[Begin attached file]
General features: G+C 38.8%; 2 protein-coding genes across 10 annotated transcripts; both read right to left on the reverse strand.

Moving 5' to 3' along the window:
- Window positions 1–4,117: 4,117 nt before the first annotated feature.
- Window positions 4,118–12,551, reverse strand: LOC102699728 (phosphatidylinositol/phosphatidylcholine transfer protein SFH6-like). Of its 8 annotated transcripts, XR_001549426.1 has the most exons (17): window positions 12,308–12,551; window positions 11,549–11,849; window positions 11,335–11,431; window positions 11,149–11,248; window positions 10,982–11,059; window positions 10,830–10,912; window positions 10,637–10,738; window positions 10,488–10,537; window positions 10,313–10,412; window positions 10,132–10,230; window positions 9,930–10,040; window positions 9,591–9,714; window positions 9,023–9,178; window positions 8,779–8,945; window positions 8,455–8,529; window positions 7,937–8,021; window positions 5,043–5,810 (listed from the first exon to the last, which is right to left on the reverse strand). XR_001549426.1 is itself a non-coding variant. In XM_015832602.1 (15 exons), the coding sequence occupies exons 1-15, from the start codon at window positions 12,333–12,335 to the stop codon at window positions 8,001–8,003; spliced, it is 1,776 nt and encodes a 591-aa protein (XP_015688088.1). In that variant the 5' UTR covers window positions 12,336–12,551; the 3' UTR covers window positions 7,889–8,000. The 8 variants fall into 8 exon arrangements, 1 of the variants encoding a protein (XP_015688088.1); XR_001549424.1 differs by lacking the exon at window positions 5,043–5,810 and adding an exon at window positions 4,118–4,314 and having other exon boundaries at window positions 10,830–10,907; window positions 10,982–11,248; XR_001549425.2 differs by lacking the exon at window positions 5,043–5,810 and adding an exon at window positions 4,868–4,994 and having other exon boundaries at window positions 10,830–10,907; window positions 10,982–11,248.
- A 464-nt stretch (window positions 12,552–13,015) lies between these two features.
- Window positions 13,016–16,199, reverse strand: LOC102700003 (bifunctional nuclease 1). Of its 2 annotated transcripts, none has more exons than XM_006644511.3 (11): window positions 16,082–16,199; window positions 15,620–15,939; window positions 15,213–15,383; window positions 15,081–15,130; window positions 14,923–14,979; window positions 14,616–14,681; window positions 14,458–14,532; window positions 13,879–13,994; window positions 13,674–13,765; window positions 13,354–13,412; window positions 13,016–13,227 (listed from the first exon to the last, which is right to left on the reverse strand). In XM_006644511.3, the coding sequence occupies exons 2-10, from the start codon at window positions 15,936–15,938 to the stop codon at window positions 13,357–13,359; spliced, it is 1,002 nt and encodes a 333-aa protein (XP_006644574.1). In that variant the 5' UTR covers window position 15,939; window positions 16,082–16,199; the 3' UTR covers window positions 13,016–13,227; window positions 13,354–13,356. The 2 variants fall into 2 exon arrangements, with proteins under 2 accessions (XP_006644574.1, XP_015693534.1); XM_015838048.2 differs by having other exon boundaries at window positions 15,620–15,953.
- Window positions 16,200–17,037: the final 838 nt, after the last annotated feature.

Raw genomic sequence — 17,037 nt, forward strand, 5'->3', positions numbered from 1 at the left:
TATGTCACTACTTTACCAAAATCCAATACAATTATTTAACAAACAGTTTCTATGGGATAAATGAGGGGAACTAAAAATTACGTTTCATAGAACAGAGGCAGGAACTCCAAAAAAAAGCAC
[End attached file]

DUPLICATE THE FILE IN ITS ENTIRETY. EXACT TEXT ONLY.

General features: G+C 38.8%; 2 protein-coding genes across 10 annotated transcripts; both read right to left on the reverse strand.

Moving 5' to 3' along the window:
- Window positions 1–4,117: 4,117 nt before the first annotated feature.
- Window positions 4,118–12,551, reverse strand: LOC102699728 (phosphatidylinositol/phosphatidylcholine transfer protein SFH6-like). Of its 8 annotated transcripts, XR_001549426.1 has the most exons (17): window positions 12,308–12,551; window positions 11,549–11,849; window positions 11,335–11,431; window positions 11,149–11,248; window positions 10,982–11,059; window positions 10,830–10,912; window positions 10,637–10,738; window positions 10,488–10,537; window positions 10,313–10,412; window positions 10,132–10,230; window positions 9,930–10,040; window positions 9,591–9,714; window positions 9,023–9,178; window positions 8,779–8,945; window positions 8,455–8,529; window positions 7,937–8,021; window positions 5,043–5,810 (listed from the first exon to the last, which is right to left on the reverse strand). XR_001549426.1 is itself a non-coding variant. In XM_015832602.1 (15 exons), the coding sequence occupies exons 1-15, from the start codon at window positions 12,333–12,335 to the stop codon at window positions 8,001–8,003; spliced, it is 1,776 nt and encodes a 591-aa protein (XP_015688088.1). In that variant the 5' UTR covers window positions 12,336–12,551; the 3' UTR covers window positions 7,889–8,000. The 8 variants fall into 8 exon arrangements, 1 of the variants encoding a protein (XP_015688088.1); XR_001549424.1 differs by lacking the exon at window positions 5,043–5,810 and adding an exon at window positions 4,118–4,314 and having other exon boundaries at window positions 10,830–10,907; window positions 10,982–11,248; XR_001549425.2 differs by lacking the exon at window positions 5,043–5,810 and adding an exon at window positions 4,868–4,994 and having other exon boundaries at window positions 10,830–10,907; window positions 10,982–11,248.
- A 464-nt stretch (window positions 12,552–13,015) lies between these two features.
- Window positions 13,016–16,199, reverse strand: LOC102700003 (bifunctional nuclease 1). Of its 2 annotated transcripts, none has more exons than XM_006644511.3 (11): window positions 16,082–16,199; window positions 15,620–15,939; window positions 15,213–15,383; window positions 15,081–15,130; window positions 14,923–14,979; window positions 14,616–14,681; window positions 14,458–14,532; window positions 13,879–13,994; window positions 13,674–13,765; window positions 13,354–13,412; window positions 13,016–13,227 (listed from the first exon to the last, which is right to left on the reverse strand). In XM_006644511.3, the coding sequence occupies exons 2-10, from the start codon at window positions 15,936–15,938 to the stop codon at window positions 13,357–13,359; spliced, it is 1,002 nt and encodes a 333-aa protein (XP_006644574.1). In that variant the 5' UTR covers window position 15,939; window positions 16,082–16,199; the 3' UTR covers window positions 13,016–13,227; window positions 13,354–13,356. The 2 variants fall into 2 exon arrangements, with proteins under 2 accessions (XP_006644574.1, XP_015693534.1); XM_015838048.2 differs by having other exon boundaries at window positions 15,620–15,953.
- Window positions 16,200–17,037: the final 838 nt, after the last annotated feature.

Raw genomic sequence — 17,037 nt, forward strand, 5'->3', positions numbered from 1 at the left:
TATGTCACTACTTTACCAAAATCCAATACAATTATTTAACAAACAGTTTCTATGGGATAAATGAGGGGAACTAAAAATTACGTTTCATAGAACAGAGGCAGGAACTCCAAAAAAAAGCAC